11. No experiment has directly observed evidence proving that dark matter and dark energy exist. They have been invoked to explain inconsistencies in the big bang theory. Right now this competing theory is just as valid as the other until experimental evidence proves or disproves it. The one thing I like about this is that is fairly easily testable so it will go away quickly if the necessary experiments disprove rather than prove it. I do think it is a little too convenient to be true.

  12. The theory cant be right because it contradicts the second thermodynamic law.
    There is nothing to disproof, because this theory has nothing to do with science.

  13. Come on people 🙂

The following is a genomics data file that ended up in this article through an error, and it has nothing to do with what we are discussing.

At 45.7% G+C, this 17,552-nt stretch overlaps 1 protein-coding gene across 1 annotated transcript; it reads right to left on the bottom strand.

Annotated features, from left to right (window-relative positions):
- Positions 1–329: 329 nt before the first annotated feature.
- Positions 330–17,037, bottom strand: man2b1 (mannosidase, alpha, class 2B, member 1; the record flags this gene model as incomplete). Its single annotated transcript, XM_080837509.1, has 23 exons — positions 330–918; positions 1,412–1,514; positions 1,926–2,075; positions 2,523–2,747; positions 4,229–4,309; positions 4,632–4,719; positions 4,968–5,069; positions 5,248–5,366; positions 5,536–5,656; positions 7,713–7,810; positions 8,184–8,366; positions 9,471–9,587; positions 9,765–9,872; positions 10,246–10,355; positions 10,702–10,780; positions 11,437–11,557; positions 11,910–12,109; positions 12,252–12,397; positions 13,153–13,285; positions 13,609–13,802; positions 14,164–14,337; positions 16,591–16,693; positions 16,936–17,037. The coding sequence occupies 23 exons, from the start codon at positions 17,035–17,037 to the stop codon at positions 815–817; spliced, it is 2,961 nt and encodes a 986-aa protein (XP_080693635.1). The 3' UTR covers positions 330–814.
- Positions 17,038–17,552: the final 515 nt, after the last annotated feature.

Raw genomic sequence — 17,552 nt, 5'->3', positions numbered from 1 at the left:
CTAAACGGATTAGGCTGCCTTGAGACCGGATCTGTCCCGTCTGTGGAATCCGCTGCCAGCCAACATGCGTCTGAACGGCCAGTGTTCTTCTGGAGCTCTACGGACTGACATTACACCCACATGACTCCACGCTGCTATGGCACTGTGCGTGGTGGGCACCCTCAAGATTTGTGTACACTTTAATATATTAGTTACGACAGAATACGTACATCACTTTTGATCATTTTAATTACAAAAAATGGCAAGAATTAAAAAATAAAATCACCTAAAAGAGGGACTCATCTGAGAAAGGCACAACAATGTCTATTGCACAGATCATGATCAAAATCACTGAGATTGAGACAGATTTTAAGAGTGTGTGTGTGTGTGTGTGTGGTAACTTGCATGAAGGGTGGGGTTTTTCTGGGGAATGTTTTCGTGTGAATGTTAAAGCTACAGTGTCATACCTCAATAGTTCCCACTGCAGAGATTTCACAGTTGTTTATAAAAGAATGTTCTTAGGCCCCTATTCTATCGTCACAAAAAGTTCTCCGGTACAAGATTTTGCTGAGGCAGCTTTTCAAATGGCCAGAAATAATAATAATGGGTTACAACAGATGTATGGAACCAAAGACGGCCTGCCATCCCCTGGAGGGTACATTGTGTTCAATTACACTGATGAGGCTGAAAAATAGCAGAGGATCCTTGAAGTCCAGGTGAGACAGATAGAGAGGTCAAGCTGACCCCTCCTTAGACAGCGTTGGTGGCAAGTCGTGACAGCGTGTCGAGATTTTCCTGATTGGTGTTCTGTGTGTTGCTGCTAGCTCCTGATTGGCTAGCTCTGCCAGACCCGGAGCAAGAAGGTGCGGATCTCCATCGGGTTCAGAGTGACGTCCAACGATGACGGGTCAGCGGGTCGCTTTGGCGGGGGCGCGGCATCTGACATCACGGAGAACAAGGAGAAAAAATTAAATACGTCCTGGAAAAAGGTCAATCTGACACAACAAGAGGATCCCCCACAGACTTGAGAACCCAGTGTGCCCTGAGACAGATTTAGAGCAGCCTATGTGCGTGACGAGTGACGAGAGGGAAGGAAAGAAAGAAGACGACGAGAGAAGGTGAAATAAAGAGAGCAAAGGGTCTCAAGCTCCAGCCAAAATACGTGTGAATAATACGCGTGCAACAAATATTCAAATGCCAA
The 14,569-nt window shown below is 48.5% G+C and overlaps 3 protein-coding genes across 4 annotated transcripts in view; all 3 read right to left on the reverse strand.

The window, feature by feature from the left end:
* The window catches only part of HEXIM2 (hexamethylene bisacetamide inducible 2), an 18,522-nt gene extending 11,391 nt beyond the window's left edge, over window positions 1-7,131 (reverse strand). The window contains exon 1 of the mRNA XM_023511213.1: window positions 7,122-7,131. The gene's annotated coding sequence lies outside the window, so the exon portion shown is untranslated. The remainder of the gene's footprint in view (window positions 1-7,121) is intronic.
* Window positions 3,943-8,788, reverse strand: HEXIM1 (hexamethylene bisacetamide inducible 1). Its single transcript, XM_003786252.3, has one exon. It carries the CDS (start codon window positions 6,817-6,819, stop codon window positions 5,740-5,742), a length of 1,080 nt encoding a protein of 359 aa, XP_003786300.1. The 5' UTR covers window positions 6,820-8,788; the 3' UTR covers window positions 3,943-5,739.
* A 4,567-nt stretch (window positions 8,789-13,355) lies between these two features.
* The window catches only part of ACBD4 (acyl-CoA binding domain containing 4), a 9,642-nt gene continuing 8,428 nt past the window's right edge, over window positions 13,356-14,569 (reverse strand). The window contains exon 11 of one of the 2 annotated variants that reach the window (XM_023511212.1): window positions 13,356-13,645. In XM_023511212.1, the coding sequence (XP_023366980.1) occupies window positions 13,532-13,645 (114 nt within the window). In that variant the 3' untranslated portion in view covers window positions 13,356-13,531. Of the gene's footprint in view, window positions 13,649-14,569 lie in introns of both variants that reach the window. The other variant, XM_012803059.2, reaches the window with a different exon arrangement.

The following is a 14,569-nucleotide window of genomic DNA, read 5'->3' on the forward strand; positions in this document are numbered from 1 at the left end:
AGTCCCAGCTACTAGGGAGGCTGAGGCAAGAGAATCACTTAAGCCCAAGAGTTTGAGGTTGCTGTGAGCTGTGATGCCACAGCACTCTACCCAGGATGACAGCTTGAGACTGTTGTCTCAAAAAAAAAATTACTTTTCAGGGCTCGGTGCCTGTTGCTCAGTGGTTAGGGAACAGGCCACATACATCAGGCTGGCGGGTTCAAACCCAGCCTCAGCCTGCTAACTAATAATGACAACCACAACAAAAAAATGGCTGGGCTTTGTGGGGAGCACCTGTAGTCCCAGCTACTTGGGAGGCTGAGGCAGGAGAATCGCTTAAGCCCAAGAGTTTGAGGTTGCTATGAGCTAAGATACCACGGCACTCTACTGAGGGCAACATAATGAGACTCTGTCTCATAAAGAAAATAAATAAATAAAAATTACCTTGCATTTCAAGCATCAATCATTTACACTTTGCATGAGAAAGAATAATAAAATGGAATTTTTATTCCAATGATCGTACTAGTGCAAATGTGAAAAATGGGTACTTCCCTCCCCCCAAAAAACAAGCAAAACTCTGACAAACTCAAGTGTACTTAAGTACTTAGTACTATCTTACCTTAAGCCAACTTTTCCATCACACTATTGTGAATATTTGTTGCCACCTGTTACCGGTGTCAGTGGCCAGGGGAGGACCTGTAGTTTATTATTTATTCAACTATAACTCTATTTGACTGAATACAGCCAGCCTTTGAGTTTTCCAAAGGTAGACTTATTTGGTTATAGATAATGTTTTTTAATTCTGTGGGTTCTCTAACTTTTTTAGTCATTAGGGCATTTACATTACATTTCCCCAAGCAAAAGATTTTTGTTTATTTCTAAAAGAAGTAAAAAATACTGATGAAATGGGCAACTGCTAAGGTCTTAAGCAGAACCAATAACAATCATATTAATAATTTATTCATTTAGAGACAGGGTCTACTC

That’s just an April fool’s day article, quite imaginative I must say so you’ve all believed in it. 😀 😀 😀
    Nancy, you’re a great sci-fi writer.
    Hats off to Nancy Atkinson!!!

  14. Lets celebrate the principles of science, new theories and new ways to look at the universe round us. This new theory is interesting in that it makes a few testable predictions. I can see other readers getting a bit flustered by the possibility that the Big Bang Theory might need revision. Rejoice in the ability to discuss and dissagree because a few hundred years ago this could be a life threatening experience. In some parts of the world your life is still in danger if you disagree with the mainstream. Be careful that you don’t become one of the accusers of Galileo 400 years ago.